Secret “Paraquat Papers” reveal corporate tactics to protect weed killer linked to Parkinson’s disease
By Carey Gillam and Aliya Uteuova
For decades, Swiss chemical giant Syngenta has manufactured and marketed a widely used weed killing chemical called paraquat, and for much of that time the company has been dealing with external concerns that long-term exposure to the chemical may cause the dreaded, incurable brain ailment known as Parkinson’s disease.
Syngenta has repeatedly told customers and regulators that scientific research does not prove a connection between its weed killer and the disease, insisting that the chemical does not readily cross the blood-brain barrier, and does not affect brain cells in ways that cause Parkinson’s.
But a cache of internal corporate documents dating back to the 1950s obtained by The New Lede in a reporting collaboration with the Guardian suggests that the public narrative put forward by Syngenta and the corporate entities that preceded it has at times contradicted the company’s own research and knowledge.
And though the documents reviewed do not show that Syngenta’s scientists and executives believed that paraquat can cause Parkinson’s, they do show a corporate focus on strategies to protect product sales, refute external scientific research and influence regulators.
In one defensive tactic, the documents lay out how the company worked behind the scenes to try to keep a highly regarded scientist from sitting on an advisory panel for the US Environmental Protection Agency (EPA). The agency is the chief US regulator for paraquat and other pesticides. Company officials wanted to make sure the efforts could not be traced back to Syngenta, the documents show.
And the documents show that insiders feared they could face legal liability for long-term, chronic effects of paraquat as long ago as 1975. One company scientist called the situation “a quite terrible problem,” for which “some plan could be made….”
That prediction of legal consequences has come to pass. Thousands of people who allege they developed Parkinson’s because of long-term chronic effects of paraquat exposure are now suing Syngenta. Along with Syngenta, they are also suing Chevron USA, the successor to a company that distributed paraquat in the US from 1966 to 1986. Both companies deny any liability and continue to maintain that scientific evidence does not support a causal link between paraquat and Parkinson’s disease.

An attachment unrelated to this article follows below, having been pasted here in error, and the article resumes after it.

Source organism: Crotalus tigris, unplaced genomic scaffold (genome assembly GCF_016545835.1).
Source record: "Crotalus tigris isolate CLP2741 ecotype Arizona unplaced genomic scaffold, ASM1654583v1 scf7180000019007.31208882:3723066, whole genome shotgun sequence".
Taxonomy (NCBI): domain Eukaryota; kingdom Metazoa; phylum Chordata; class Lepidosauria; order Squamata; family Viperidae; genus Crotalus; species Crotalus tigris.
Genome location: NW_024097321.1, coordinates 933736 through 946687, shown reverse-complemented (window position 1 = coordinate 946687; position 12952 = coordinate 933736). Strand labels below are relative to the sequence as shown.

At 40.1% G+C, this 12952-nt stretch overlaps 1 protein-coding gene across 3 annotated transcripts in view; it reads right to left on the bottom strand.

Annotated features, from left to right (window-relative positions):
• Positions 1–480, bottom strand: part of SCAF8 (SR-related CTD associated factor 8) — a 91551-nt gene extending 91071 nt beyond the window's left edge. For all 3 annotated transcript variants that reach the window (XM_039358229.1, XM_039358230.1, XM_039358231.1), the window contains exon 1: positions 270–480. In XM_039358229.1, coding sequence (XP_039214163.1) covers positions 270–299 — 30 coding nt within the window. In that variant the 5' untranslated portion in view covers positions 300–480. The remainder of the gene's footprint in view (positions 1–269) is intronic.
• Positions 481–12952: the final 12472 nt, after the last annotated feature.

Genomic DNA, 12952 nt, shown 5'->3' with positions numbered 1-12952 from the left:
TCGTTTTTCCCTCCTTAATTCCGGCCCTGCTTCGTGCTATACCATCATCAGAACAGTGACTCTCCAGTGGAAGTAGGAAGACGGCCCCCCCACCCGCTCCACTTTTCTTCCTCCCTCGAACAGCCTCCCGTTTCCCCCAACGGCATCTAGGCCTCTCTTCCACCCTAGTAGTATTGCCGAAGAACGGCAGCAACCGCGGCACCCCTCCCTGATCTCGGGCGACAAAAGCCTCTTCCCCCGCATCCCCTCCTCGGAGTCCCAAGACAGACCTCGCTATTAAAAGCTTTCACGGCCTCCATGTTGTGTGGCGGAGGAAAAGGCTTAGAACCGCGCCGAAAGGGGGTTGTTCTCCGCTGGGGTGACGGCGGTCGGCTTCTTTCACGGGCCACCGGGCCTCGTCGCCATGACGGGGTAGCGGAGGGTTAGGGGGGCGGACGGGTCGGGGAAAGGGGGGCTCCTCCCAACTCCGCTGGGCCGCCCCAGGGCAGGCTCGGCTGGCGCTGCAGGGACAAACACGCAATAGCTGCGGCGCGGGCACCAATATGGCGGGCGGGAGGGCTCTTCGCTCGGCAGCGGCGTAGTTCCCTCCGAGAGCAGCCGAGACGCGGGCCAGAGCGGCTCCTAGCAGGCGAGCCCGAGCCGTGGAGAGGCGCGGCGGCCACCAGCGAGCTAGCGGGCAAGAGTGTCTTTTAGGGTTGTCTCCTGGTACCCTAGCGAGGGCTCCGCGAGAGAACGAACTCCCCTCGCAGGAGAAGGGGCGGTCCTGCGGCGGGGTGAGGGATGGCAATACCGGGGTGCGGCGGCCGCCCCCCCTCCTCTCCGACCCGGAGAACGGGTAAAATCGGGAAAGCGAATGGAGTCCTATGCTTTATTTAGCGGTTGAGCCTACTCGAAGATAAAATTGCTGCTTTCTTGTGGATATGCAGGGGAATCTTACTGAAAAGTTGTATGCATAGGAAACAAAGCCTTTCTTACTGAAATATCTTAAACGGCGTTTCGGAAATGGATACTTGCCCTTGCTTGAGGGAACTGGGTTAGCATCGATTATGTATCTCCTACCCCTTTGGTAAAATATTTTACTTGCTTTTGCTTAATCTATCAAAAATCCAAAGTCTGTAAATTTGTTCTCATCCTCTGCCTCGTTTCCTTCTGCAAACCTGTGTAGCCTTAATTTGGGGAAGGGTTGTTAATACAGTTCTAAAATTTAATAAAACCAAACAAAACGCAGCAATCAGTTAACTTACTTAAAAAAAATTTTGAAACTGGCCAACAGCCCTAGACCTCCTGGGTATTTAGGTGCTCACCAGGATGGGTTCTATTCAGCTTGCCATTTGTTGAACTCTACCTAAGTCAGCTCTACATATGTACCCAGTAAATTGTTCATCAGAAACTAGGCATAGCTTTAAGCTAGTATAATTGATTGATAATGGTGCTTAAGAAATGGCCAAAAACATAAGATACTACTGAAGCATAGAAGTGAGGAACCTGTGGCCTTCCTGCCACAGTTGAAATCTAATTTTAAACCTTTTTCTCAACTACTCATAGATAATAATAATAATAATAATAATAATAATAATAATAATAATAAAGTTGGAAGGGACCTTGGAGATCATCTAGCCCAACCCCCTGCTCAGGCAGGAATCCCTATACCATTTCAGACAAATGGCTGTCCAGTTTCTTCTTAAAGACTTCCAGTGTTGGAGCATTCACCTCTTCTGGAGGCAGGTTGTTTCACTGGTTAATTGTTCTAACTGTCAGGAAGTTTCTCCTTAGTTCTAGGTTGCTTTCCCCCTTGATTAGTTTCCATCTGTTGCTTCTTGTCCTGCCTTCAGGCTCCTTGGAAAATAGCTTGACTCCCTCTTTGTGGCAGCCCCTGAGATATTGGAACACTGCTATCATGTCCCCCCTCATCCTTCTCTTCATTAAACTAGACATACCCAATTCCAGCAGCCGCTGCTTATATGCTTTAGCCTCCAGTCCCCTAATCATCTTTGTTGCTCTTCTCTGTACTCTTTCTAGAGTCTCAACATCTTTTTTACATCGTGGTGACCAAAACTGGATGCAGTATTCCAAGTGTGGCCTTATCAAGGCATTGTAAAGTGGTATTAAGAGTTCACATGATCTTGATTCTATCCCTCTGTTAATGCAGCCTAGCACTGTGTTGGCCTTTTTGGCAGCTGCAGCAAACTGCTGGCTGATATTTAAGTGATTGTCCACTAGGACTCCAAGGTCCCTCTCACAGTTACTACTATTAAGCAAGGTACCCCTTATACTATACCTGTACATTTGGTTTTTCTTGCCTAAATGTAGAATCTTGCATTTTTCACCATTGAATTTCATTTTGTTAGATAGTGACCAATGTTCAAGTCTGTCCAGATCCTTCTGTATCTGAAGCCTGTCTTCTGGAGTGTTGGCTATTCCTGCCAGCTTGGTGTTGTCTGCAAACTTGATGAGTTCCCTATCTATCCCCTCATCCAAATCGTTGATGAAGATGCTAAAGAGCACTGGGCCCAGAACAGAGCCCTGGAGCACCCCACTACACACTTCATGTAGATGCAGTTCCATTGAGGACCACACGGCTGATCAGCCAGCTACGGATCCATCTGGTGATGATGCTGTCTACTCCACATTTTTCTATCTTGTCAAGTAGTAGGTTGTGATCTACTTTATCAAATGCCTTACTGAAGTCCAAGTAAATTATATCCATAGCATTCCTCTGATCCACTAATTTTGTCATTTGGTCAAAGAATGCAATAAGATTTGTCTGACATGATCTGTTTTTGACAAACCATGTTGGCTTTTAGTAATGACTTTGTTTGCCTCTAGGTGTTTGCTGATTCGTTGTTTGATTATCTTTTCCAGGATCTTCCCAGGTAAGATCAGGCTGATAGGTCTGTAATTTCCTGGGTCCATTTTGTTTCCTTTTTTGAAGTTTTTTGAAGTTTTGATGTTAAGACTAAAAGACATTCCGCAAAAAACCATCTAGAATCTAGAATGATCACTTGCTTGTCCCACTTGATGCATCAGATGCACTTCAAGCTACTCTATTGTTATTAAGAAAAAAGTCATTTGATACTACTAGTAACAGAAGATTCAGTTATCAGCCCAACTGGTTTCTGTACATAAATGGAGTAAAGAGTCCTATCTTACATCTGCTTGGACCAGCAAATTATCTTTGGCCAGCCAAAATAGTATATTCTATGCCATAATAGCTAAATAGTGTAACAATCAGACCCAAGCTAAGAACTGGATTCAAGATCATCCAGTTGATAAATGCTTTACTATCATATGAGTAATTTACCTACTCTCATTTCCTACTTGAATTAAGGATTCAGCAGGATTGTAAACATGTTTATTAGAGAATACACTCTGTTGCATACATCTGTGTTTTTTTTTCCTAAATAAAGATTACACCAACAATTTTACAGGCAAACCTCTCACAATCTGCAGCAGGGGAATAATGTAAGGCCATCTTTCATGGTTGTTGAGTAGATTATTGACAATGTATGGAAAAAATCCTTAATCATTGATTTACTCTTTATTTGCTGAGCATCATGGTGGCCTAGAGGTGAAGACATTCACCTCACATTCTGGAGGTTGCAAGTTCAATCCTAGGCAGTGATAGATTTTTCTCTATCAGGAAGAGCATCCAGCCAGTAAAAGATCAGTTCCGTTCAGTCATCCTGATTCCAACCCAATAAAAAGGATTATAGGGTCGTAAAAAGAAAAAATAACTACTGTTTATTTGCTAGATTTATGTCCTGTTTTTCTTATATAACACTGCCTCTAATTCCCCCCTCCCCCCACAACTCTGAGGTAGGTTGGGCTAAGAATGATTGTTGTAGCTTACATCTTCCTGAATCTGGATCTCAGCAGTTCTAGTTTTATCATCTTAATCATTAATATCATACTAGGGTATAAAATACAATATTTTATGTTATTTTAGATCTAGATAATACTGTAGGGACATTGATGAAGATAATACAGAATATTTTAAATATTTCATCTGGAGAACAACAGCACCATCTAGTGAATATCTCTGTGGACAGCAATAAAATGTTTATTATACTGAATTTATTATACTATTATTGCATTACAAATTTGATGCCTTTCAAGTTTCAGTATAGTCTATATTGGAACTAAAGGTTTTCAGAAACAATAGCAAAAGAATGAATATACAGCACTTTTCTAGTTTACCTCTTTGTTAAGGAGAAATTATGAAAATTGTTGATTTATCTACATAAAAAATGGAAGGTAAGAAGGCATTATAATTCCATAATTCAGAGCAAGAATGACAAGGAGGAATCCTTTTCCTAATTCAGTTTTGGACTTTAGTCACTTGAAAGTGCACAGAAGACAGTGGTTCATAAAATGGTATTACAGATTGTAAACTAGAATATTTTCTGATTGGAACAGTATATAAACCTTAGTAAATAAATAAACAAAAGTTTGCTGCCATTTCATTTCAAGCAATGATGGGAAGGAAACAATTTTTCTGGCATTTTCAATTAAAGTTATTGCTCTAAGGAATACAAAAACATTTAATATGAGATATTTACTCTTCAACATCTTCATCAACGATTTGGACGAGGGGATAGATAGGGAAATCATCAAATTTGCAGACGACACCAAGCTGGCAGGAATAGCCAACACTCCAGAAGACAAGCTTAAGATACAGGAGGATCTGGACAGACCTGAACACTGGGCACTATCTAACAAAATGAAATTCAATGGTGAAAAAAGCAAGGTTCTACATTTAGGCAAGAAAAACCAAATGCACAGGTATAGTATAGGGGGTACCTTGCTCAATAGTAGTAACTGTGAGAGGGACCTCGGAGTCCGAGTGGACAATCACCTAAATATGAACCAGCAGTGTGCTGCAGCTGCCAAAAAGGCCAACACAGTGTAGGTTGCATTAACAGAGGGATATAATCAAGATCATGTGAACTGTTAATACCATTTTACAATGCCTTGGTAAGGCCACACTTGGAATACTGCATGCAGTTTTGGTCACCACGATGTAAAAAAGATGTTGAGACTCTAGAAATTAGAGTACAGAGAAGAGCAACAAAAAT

“Recent thorough reviews performed by the most advanced and science-based regulatory authorities, including the United States and Australia, continue to support the view that paraquat is safe,” Syngenta said in a statement.
Chevron issued a statement saying that the company and predecessors had no role in causing the plaintiffs’ illnesses, and it “will vigorously defend against the allegations in the lawsuits.”
As part of a court-ordered disclosure in the litigation, the companies provided plaintiffs’ lawyers with decades of internal records, including hand-written and typed memos, internal presentations, and emails to and from scientists, lawyers and company officials around the world. And though the files have not yet been made public through the court system, The New Lede and the Guardian reviewed hundreds of pages of these documents.
Among the revelations from the documents: Scientists with Syngenta predecessor Imperial Chemical Industries Ltd. (ICI) and Chevron Chemical were aware in the 1960s and 70s of mounting evidence showing paraquat could accumulate in the human brain.
When Syngenta’s own internal research showed adverse effects of paraquat on brain tissue, the company withheld that information from regulators while downplaying the validity of similar findings being reported by independent scientists.
In addition, the records show company scientists were aware of evidence that exposure to paraquat could impair the central nervous system (CNS), triggering tremors and other symptoms in experimental animals similar to those suffered by people with Parkinson’s disease. A 1975 Chevron communication speaks of concerns about “alleged permanent CNS effects from paraquat.”
And as independent researchers continued to find more and more evidence that paraquat may cause Parkinson’s, the documents describe what Syngenta called an “influencing” strategy “that proactively diffuses the potential threats that we face” and to “maintain and safeguard paraquat registrations.” The strategy “must consider how best to influence academia, and regulatory and NGO environments.”